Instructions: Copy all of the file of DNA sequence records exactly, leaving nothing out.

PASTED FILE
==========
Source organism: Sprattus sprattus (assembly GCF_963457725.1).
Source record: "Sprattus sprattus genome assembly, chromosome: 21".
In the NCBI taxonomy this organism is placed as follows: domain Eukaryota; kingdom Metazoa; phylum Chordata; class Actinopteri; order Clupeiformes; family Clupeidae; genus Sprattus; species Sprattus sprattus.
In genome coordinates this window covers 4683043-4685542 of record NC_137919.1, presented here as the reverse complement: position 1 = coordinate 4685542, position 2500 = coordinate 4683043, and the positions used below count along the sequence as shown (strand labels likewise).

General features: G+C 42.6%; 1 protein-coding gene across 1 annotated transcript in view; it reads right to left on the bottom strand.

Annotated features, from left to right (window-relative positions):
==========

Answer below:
Source organism: Sprattus sprattus (assembly GCF_963457725.1).
Source record: "Sprattus sprattus genome assembly, chromosome: 21".
In the NCBI taxonomy this organism is placed as follows: domain Eukaryota; kingdom Metazoa; phylum Chordata; class Actinopteri; order Clupeiformes; family Clupeidae; genus Sprattus; species Sprattus sprattus.
In genome coordinates this window covers 4683043-4685542 of record NC_137919.1, presented here as the reverse complement: position 1 = coordinate 4685542, position 2500 = coordinate 4683043, and the positions used below count along the sequence as shown (strand labels likewise).

General features: G+C 42.6%; 1 protein-coding gene across 1 annotated transcript in view; it reads right to left on the bottom strand.

Annotated features, from left to right (window-relative positions):